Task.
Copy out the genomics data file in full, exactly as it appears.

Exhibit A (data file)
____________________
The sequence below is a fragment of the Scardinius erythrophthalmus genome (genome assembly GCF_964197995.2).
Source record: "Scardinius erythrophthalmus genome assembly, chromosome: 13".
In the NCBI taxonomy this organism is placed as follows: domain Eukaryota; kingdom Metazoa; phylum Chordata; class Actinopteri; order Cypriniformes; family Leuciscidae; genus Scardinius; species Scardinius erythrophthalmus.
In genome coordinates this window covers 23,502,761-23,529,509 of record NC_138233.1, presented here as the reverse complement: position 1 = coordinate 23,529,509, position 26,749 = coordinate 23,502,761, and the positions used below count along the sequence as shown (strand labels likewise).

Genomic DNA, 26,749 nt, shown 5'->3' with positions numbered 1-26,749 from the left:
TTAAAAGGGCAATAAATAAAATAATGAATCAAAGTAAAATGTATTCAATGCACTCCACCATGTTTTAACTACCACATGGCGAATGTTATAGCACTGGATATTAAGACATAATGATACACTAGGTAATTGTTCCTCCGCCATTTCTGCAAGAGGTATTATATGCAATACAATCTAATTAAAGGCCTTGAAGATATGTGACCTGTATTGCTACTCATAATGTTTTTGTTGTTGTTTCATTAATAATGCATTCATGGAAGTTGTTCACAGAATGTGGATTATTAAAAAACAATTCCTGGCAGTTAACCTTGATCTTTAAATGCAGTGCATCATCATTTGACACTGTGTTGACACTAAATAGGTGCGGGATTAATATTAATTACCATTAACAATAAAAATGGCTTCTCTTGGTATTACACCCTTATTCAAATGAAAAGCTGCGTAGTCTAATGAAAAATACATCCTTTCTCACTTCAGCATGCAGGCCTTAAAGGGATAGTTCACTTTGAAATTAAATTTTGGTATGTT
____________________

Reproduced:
The sequence below is a fragment of the Scardinius erythrophthalmus genome (genome assembly GCF_964197995.2).
Source record: "Scardinius erythrophthalmus genome assembly, chromosome: 13".
In the NCBI taxonomy this organism is placed as follows: domain Eukaryota; kingdom Metazoa; phylum Chordata; class Actinopteri; order Cypriniformes; family Leuciscidae; genus Scardinius; species Scardinius erythrophthalmus.
In genome coordinates this window covers 23,502,761-23,529,509 of record NC_138233.1, presented here as the reverse complement: position 1 = coordinate 23,529,509, position 26,749 = coordinate 23,502,761, and the positions used below count along the sequence as shown (strand labels likewise).

Genomic DNA, 26,749 nt, shown 5'->3' with positions numbered 1-26,749 from the left:
TTAAAAGGGCAATAAATAAAATAATGAATCAAAGTAAAATGTATTCAATGCACTCCACCATGTTTTAACTACCACATGGCGAATGTTATAGCACTGGATATTAAGACATAATGATACACTAGGTAATTGTTCCTCCGCCATTTCTGCAAGAGGTATTATATGCAATACAATCTAATTAAAGGCCTTGAAGATATGTGACCTGTATTGCTACTCATAATGTTTTTGTTGTTGTTTCATTAATAATGCATTCATGGAAGTTGTTCACAGAATGTGGATTATTAAAAAACAATTCCTGGCAGTTAACCTTGATCTTTAAATGCAGTGCATCATCATTTGACACTGTGTTGACACTAAATAGGTGCGGGATTAATATTAATTACCATTAACAATAAAAATGGCTTCTCTTGGTATTACACCCTTATTCAAATGAAAAGCTGCGTAGTCTAATGAAAAATACATCCTTTCTCACTTCAGCATGCAGGCCTTAAAGGGATAGTTCACTTTGAAATTAAATTTTGGTATGTT